One of the elements of a negligence cause of action is a "duty, or obligation, recognized by the law, requiring the [defendant] to conform to a certain standard of conduct, for the protection of others against unreasonable risks." Clay Elec. Coop., Inc. v. Johnson, 873 So.2d 1182, 1185 (Fla. 2003) (quoting Prosser and Keeton on the Law of Torts 164-65 (W. Page Keeton ed., 5th ed. 1984)) (emphasis in Clay Elec.). Whether a legal duty exists in a negligence action is a question of law for the court. Biglen v. Fla. Power Light Co., 910 So.2d 405, 408 (Fla. 4th DCA 2005).
The Supreme Court has held that a legal duty may arise from four general sources:
(1) legislative enactments or administrative regulations; (2) judicial interpretations of such enactments or regulations; (3) other judicial precedent; and (4) a duty arising from the general facts of a case. Clay Elec. 873 So.2d at 1185 (citing McCain v. Fla. Power Corp., 593 So.2d 500, 503 n. 2 (Fla. 1992)). The fourth category encompasses "that class of cases in which the duty arises because of a foreseeable zone of risk arising from the acts of the defendant." McCain, 593 So.2d at 503 n. 2.
Curd v. Mosaic Fertilizer, LLC, 39 So.3d 1216, 1227-28 (Fla. 2010).
We explained the concept of foreseeability in Biglen:
The supreme court has made foreseeability the polestar to finding both the existence of a legal duty and its scope; "whenever a human endeavor creates a generalized and foreseeable risk of harming others," which the court describes as a "foreseeable zone of risk," the law generally places a duty upon a defendant "`either to lessen the risk or see that sufficient precautions are taken to protect others from the harm that the risk poses.`" McCain . . ., 593 So.2d [at] 503 (quoting Kaisner v. Kolb, 543 So.2d 732, 735 (Fla. 1989)). The existence of a legal duty means that a defendant stands in a "`relation to the plaintiff as to create [a] legally recognized obligation of conduct for the plaintiffs benefit.`" Palm Beach-Broward Med. Imaging Ctr., Inc. v. Cont'l Grain Co., 715 So.2d 343, 344 (Fla. 4th DCA 1998) (quoting Prosser and Keeton § 42, at 274). The absence of a foreseeable zone of risk means that the law imposes no legal duty on a defendant, and therefore defeats a negligence claim.
910 So.2d at 408. In Palm Beach-Broward Medical Imaging Center, we described the application of the foreseeable zone of risk test:
In applying the "foreseeable zone of risk" test to determine the existence of a legal duty, the supreme court has focused on the likelihood that a defendant's conduct will result in the type of injury suffered by the plaintiff. This aspect of foreseeability requires a court to evaluate
whether the type of negligent act involved in a particular case has so frequently previously resulted in the same type of injury or harm that `in the field of human experience' the same type of result may be expected again.
Pinkerton-Hays Lumber Co. v. Pope, 127 So.2d 441, 443 (Fla. 1961).
715 So.2d at 345 (emphasis in Pope).
In this case, no legislative enactment or administrative regulation imposed a duty running from appellees to the lessor DCFS to see that the lessee acquired a certain level of insurance. The insurance levels discussed in subsection 324.021(9)(b)l. are not mandatory; if a lease "requires the lessee" to obtain insurance with "not less than" $100,000/$300, 000/$50,000 in coverage, and "insurance meeting these requirements is in effect," then the lessor avoids the operation of the dangerous instrumentality doctrine. § 324.021(9)(b)l. Nothing in the statute requires a party to a long-term motor vehicle lease to obtain a specified level of insurance. The lessor may obtain insurance to satisfy the statute so long as "the combined coverage for bodily injury liability and property damage liability shall contain limits of not less than $1 million." Id. Nothing in Chapter 324 precludes a long-term motor vehicle lessee from obtaining only the minimum coverage required for financial responsibility under section 324.022. Chapter 324 leaves lessors and lessees free to negotiate the level of insurance that will be required under the lease. Appellants have pointed to no statute or administrative rule that requires an insurer, insurance broker, or agent to make sure that a lessee is not in breach of his lease with a motor vehicle lessor.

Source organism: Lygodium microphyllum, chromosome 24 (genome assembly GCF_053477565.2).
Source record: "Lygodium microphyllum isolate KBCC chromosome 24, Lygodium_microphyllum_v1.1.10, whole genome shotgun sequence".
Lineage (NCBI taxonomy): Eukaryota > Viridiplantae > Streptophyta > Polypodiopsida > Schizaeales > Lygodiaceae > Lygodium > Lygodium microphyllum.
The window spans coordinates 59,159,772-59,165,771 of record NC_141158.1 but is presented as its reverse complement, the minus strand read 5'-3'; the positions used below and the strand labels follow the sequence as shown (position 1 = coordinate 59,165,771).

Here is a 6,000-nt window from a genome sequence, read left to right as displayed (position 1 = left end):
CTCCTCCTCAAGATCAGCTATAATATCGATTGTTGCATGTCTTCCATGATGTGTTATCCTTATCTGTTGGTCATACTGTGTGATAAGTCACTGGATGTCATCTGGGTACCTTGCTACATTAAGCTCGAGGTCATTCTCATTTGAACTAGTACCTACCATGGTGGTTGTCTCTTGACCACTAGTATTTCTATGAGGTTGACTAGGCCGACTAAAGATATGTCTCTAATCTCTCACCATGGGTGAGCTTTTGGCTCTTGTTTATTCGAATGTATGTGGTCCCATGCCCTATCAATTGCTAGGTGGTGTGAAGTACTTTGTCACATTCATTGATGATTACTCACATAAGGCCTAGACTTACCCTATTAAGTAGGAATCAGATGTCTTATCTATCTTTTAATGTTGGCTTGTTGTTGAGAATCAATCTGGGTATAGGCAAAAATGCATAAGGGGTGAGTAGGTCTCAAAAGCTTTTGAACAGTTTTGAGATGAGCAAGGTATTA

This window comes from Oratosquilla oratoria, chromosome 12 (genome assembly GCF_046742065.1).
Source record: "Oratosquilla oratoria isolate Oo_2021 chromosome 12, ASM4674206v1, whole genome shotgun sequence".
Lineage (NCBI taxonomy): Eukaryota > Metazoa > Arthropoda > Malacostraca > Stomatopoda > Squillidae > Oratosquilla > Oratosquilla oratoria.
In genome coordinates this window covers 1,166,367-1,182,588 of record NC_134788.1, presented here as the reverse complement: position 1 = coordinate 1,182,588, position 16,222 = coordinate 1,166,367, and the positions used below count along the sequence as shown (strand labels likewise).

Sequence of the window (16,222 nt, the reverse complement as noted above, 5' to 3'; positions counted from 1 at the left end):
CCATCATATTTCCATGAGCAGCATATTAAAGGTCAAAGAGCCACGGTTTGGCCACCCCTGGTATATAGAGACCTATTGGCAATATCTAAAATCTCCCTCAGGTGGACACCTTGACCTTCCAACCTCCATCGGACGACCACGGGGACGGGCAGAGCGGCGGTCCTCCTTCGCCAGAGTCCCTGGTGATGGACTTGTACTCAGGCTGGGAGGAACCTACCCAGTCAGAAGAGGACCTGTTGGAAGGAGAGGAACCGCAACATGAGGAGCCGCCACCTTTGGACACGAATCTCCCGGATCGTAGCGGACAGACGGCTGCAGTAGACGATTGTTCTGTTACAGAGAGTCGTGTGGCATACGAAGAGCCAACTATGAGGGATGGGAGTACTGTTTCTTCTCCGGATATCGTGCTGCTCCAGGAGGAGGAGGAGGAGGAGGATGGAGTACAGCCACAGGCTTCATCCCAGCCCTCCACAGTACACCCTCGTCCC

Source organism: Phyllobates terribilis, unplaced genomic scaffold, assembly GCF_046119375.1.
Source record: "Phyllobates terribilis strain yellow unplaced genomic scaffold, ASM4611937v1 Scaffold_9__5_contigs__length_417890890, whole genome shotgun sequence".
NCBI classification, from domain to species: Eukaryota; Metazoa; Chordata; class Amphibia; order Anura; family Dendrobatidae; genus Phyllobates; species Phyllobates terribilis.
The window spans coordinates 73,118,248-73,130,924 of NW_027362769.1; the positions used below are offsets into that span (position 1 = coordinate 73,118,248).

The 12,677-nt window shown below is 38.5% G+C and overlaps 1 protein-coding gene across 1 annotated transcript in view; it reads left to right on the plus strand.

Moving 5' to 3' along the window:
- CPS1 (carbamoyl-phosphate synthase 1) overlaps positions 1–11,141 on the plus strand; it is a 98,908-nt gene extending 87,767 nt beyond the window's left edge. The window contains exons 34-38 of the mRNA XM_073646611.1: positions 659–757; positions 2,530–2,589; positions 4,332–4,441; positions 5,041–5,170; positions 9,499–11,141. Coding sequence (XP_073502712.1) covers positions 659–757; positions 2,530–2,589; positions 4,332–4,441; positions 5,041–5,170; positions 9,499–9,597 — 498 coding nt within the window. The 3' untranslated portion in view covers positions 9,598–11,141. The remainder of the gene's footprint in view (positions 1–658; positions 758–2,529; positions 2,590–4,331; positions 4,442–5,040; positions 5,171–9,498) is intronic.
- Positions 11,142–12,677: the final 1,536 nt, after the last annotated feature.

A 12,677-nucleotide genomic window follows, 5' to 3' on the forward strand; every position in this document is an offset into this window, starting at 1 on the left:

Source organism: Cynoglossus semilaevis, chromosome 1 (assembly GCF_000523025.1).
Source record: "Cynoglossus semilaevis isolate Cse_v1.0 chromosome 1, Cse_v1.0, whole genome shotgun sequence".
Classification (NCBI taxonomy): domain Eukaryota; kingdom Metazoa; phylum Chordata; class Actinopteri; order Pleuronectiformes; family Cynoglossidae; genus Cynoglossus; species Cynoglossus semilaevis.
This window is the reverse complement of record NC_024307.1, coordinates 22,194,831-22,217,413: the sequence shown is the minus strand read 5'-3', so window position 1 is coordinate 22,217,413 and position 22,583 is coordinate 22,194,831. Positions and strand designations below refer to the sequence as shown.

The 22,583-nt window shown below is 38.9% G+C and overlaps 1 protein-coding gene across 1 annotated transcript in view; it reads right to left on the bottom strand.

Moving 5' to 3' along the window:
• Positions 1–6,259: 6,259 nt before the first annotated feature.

Similarly, we do not find that appellees' conduct created a foreseeable zone of risk running to DCFS. Appellees' status as the lessee's insurer and its agents did not impose upon them a legally recognized obligation of conduct for the benefit of the lessor. Between the issuance of the policy to the lessee and Arrigo's assignment of the lease to DCFS were four missteps by the parties to the lease and assignment, any one of which might have led DCFS to avoid the loss for which Daimler now seeks recovery. First, the lessee breached his lease with Arrigo by failing to secure the level of insurance required in the lease. Second, Arrigo failed to verify that the lessee had in fact complied with the lease requirements. Third, Arrigo potentially breached its agreement with DCFS by assigning a lease that placed the assignee at risk. Fourth, DCFS failed to verify that Arrigo was assigning it a lease where the parties had complied with subsection 324.021(9)(b)1.
With four such missteps standing between defendants and an injury to the lessors, there was no foreseeable zone of risk requiring appellees to protect the lessor from the type of injury that occurred here. The law does not require appellees to bear the risk of multiple breaches of contract; as a general rule, where the parties to a contract fail to take even minimal steps for their own protection they should not, under tort law, be able to shift the loss to a party that is a stranger to that contract. Although principles of subrogation would allow Daimler to stand in the shoes of DCFS to assert a lawful claim of DCFS against appellees, common law negligence will not lie.
We distinguish this case from the title insurance cases, where a negligent abstractor knows or should know that third persons not in privity with the abstractor will be relying on the abstract. See First Am. Title Ins. Co. v. First Title Serv. Co. of Fla. Keys, 457 So.2d 467 (Fla. 1984); Safeco Title Ins. Co. v. Attorneys' Title Servs., Inc., 460 So.2d 518 (Fla. 3d DCA 1984).
POLEN and DAMOORGIAN, JJ., concur.